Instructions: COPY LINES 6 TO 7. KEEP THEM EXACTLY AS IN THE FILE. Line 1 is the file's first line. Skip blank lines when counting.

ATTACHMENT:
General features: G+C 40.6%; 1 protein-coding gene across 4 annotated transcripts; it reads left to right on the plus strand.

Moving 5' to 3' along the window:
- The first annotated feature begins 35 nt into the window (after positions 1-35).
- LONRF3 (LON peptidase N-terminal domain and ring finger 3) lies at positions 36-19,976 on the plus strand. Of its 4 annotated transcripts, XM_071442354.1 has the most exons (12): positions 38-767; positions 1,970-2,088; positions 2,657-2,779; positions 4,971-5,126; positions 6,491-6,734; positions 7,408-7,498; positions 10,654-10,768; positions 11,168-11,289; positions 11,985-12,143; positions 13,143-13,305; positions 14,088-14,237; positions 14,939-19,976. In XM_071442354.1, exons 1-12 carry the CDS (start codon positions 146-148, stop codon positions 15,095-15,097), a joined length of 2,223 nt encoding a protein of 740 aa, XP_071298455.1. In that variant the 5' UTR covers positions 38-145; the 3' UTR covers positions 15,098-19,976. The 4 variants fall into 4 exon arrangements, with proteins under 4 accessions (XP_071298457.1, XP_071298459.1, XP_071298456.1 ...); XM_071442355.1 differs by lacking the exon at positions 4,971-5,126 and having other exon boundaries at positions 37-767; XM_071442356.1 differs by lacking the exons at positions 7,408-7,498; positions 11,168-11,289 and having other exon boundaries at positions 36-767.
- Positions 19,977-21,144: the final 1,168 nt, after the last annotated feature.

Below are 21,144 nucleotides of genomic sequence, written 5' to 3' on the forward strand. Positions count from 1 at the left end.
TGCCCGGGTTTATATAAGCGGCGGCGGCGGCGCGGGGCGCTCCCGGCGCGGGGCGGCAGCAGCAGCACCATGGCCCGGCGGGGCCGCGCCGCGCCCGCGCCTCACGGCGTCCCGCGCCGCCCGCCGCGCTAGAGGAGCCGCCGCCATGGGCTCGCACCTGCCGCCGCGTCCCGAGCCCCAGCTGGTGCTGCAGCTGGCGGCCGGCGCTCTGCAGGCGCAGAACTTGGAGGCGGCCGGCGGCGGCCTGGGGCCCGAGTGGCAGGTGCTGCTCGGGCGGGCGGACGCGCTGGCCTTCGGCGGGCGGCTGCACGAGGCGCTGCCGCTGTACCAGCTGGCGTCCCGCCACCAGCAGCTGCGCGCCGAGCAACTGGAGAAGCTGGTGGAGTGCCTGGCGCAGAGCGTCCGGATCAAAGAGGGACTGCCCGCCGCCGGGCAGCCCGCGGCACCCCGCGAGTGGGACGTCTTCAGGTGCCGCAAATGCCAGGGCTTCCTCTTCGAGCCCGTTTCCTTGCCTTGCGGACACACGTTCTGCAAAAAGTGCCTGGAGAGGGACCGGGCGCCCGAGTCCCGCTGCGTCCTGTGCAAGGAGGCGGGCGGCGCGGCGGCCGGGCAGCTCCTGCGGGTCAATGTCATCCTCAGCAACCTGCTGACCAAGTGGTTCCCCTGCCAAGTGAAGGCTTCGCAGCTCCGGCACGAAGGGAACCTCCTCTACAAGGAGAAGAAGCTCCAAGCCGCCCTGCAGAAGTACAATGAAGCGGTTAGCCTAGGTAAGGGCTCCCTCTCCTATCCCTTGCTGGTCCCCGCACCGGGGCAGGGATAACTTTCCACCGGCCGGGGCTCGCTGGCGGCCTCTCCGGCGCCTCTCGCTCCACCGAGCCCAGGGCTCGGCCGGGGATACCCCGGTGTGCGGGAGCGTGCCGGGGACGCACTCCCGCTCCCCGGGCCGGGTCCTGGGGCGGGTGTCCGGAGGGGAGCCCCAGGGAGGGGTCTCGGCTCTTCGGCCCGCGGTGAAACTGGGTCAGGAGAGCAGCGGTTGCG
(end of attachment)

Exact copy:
Below are 21,144 nucleotides of genomic sequence, written 5' to 3' on the forward strand. Positions count from 1 at the left end.
TGCCCGGGTTTATATAAGCGGCGGCGGCGGCGCGGGGCGCTCCCGGCGCGGGGCGGCAGCAGCAGCACCATGGCCCGGCGGGGCCGCGCCGCGCCCGCGCCTCACGGCGTCCCGCGCCGCCCGCCGCGCTAGAGGAGCCGCCGCCATGGGCTCGCACCTGCCGCCGCGTCCCGAGCCCCAGCTGGTGCTGCAGCTGGCGGCCGGCGCTCTGCAGGCGCAGAACTTGGAGGCGGCCGGCGGCGGCCTGGGGCCCGAGTGGCAGGTGCTGCTCGGGCGGGCGGACGCGCTGGCCTTCGGCGGGCGGCTGCACGAGGCGCTGCCGCTGTACCAGCTGGCGTCCCGCCACCAGCAGCTGCGCGCCGAGCAACTGGAGAAGCTGGTGGAGTGCCTGGCGCAGAGCGTCCGGATCAAAGAGGGACTGCCCGCCGCCGGGCAGCCCGCGGCACCCCGCGAGTGGGACGTCTTCAGGTGCCGCAAATGCCAGGGCTTCCTCTTCGAGCCCGTTTCCTTGCCTTGCGGACACACGTTCTGCAAAAAGTGCCTGGAGAGGGACCGGGCGCCCGAGTCCCGCTGCGTCCTGTGCAAGGAGGCGGGCGGCGCGGCGGCCGGGCAGCTCCTGCGGGTCAATGTCATCCTCAGCAACCTGCTGACCAAGTGGTTCCCCTGCCAAGTGAAGGCTTCGCAGCTCCGGCACGAAGGGAACCTCCTCTACAAGGAGAAGAAGCTCCAAGCCGCCCTGCAGAAGTACAATGAAGCGGTTAGCCTAGGTAAGGGCTCCCTCTCCTATCCCTTGCTGGTCCCCGCACCGGGGCAGGGATAACTTTCCACCGGCCGGGGCTCGCTGGCGGCCTCTCCGGCGCCTCTCGCTCCACCGAGCCCAGGGCTCGGCCGGGGATACCCCGGTGTGCGGGAGCGTGCCGGGGACGCACTCCCGCTCCCCGGGCCGGGTCCTGGGGCGGGTGTCCGGAGGGGAGCCCCAGGGAGGGGTCTCGGCTCTTCGGCCCGCGGTGAAACTGGGTCAGGAGAGCAGCGGTTGCG